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Directive (EU) 2017/2398 of the European Parliament and of the CouncilShow full title

Directive (EU) 2017/2398 of the European Parliament and of the Council of 12 December 2017 amending Directive 2004/37/EC on the protection of workers from the risks related to exposure to carcinogens or mutagens at work (Text with EEA relevance)

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Directive (EU) 2017/2398 of the European Parliament and of the Council

of 12 December 2017

amending Directive 2004/37/EC on the protection of workers from the risks related to exposure to carcinogens or mutagens at work

(Text with EEA relevance)

THE EUROPEAN PARLIAMENT AND THE COUNCIL OF THE EUROPEAN UNION,

Having regard to the Treaty on the Functioning of the European Union, and in particular point (b) of Article 153(2), in conjunction with point (a) of Article 153(1) thereof,

Having regard to the proposal from the European Commission,

After transmission of the draft legislative act to the national parliaments,

Having regard to the opinion of the European Economic and Social Committee(1),

After consulting the Committee of the Regions,

Acting in accordance with the ordinary legislative procedure(2),

Whereas:

(1) Directive 2004/37/EC of the European Parliament and of the Council(3) aims to protect workers against risks to their health and safety from exposure to carcinogens or mutagens at the workplace. A consistent level of protection from the risks related to carcinogens and mutagens is provided for in that Directive by a framework of general principles to enable Member States to ensure the consistent application of the minimum requirements. Binding occupational exposure limit values established on the basis of available information, including scientific and technical data, economic feasibility, a thorough assessment of the socioeconomic impact and availability of exposure measurement protocols and techniques at the workplace, are important components of the general arrangements for the protection of workers established by that Directive. The minimum requirements provided for in that Directive aim to protect workers at Union level. More stringent binding occupational exposure limit values can be set by Member States.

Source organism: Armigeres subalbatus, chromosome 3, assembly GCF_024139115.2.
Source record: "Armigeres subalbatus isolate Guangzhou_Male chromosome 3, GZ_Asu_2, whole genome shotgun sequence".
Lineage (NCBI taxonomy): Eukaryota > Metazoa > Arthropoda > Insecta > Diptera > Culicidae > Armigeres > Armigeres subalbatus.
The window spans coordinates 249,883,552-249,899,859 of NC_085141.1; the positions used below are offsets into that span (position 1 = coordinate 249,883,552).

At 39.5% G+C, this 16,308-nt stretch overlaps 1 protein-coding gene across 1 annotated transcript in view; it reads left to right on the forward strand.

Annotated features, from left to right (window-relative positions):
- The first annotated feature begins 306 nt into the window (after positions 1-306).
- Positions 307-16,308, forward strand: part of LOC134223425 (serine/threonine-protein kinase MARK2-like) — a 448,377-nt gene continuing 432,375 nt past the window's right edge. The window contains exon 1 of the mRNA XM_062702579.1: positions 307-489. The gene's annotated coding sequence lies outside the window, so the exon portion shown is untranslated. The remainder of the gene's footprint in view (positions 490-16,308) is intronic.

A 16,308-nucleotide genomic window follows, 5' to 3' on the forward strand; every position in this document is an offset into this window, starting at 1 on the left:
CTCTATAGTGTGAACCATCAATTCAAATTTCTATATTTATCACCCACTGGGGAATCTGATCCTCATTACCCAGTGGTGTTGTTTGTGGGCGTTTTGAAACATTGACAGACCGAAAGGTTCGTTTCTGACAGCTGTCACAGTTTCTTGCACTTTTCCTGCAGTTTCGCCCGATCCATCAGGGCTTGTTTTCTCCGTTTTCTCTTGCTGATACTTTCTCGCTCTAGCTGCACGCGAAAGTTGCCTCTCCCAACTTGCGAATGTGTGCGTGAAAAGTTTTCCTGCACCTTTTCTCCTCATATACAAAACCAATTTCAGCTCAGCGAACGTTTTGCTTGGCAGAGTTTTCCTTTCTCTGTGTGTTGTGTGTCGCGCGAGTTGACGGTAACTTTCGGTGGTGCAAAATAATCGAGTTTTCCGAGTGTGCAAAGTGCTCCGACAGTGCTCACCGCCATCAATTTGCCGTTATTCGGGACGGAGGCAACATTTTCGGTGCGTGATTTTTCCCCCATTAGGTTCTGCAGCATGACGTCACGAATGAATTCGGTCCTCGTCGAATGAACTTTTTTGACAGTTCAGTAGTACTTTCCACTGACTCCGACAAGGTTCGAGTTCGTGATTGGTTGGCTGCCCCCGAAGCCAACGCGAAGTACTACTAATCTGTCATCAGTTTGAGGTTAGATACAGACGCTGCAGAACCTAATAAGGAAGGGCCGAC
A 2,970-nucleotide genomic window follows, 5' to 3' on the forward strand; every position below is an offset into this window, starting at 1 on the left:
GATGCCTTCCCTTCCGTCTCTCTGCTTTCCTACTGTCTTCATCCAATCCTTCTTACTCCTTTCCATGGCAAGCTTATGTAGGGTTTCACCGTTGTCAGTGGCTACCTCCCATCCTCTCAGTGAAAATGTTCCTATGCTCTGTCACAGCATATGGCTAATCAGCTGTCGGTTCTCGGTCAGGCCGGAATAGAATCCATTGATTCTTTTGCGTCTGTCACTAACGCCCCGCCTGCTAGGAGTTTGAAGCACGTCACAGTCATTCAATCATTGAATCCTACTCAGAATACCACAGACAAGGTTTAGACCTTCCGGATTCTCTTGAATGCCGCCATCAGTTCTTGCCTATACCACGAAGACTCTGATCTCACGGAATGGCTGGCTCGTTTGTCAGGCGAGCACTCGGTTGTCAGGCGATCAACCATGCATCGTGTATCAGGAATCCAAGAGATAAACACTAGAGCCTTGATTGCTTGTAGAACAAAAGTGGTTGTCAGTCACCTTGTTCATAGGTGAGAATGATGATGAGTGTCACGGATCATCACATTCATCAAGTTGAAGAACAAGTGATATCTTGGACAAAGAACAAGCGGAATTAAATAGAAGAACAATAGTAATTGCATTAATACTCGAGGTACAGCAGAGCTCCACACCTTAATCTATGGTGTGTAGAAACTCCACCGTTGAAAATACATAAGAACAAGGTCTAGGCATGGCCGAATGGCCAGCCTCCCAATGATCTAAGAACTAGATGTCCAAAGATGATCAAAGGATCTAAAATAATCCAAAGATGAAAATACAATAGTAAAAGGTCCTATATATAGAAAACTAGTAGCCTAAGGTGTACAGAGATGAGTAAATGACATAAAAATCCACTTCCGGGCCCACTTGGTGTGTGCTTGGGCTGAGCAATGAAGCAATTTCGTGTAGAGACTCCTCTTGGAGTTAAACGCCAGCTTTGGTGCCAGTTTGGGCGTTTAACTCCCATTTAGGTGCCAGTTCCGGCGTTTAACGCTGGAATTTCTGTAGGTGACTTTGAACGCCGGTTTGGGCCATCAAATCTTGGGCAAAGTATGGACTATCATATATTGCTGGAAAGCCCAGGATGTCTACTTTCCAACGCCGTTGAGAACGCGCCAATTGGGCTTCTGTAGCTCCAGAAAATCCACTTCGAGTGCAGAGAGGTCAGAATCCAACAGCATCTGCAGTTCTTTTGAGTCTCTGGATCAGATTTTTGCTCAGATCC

(2) Occupational exposure limit values are part of risk management under Directive 2004/37/EC. Compliance with those limit values is without prejudice to other obligations on employers pursuant to that Directive, in particular the reduction of the use of carcinogens and mutagens at the workplace, the prevention or reduction of workers’ exposure to carcinogens or mutagens and the measures which should be implemented to that effect. Those measures should include, in so far as is technically possible, the replacement of the carcinogen or mutagen by a substance, mixture or process which is not dangerous or is less dangerous to workers’ health, the use of a closed system or other measures aiming to reduce the level of workers’ exposure. In that context, it is essential to take the precautionary principle into account where there are uncertainties.

(3) For most carcinogens and mutagens, it is not scientifically possible to identify levels below which exposure would not lead to adverse effects. While setting the limit values at the workplace in relation to carcinogens and mutagens pursuant to this Directive does not completely eliminate risks to the health and safety of workers arising from exposure at work (residual risk), it nonetheless contributes to a significant reduction of risks arising from such exposure in the stepwise and goal-setting approach pursuant to Directive 2004/37/EC. For other carcinogens and mutagens, it is scientifically possible to identify levels below which exposure is not expected to lead to adverse effects.

(4) Maximum levels for the exposure of workers to some carcinogens or mutagens are established by values which, pursuant to Directive 2004/37/EC, must not be exceeded. Those limit values should be revised and limit values should be set for additional carcinogens and mutagens.

(5) On the basis of the implementation reports submitted by Member States every five years pursuant to Article 17a of Council Directive 89/391/EEC(4), the Commission is to evaluate the implementation of the occupational safety and health legal framework, including Directive 2004/37/EC, and, where necessary, to inform the relevant institutions and the Advisory Committee on Safety and Health at Work (ACSH) of initiatives to improve the operation of that framework, including, where necessary, appropriate legislative proposals.